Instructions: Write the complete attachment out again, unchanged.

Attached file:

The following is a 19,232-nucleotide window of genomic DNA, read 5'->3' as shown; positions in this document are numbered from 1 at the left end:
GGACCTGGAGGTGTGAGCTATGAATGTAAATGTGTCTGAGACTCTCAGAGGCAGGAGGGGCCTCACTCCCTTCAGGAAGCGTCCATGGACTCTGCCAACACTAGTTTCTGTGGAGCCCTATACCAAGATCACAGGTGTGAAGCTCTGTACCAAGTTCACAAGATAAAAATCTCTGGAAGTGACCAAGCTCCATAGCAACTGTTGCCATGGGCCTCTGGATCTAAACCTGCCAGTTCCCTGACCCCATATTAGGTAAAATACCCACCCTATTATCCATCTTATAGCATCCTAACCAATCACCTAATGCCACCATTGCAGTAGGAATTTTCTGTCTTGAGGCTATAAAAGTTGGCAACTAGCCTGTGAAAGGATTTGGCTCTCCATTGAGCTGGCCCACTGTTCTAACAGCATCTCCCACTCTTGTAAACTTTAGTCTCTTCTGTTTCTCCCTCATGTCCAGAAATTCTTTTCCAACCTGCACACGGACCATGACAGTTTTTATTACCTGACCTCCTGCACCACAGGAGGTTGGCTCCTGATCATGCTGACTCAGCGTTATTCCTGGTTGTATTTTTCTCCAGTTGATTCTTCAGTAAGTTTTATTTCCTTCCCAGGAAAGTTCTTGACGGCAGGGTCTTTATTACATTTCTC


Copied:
The following is a 19,232-nucleotide window of genomic DNA, read 5'->3' as shown; positions in this document are numbered from 1 at the left end:
GGACCTGGAGGTGTGAGCTATGAATGTAAATGTGTCTGAGACTCTCAGAGGCAGGAGGGGCCTCACTCCCTTCAGGAAGCGTCCATGGACTCTGCCAACACTAGTTTCTGTGGAGCCCTATACCAAGATCACAGGTGTGAAGCTCTGTACCAAGTTCACAAGATAAAAATCTCTGGAAGTGACCAAGCTCCATAGCAACTGTTGCCATGGGCCTCTGGATCTAAACCTGCCAGTTCCCTGACCCCATATTAGGTAAAATACCCACCCTATTATCCATCTTATAGCATCCTAACCAATCACCTAATGCCACCATTGCAGTAGGAATTTTCTGTCTTGAGGCTATAAAAGTTGGCAACTAGCCTGTGAAAGGATTTGGCTCTCCATTGAGCTGGCCCACTGTTCTAACAGCATCTCCCACTCTTGTAAACTTTAGTCTCTTCTGTTTCTCCCTCATGTCCAGAAATTCTTTTCCAACCTGCACACGGACCATGACAGTTTTTATTACCTGACCTCCTGCACCACAGGAGGTTGGCTCCTGATCATGCTGACTCAGCGTTATTCCTGGTTGTATTTTTCTCCAGTTGATTCTTCAGTAAGTTTTATTTCCTTCCCAGGAAAGTTCTTGACGGCAGGGTCTTTATTACATTTCTC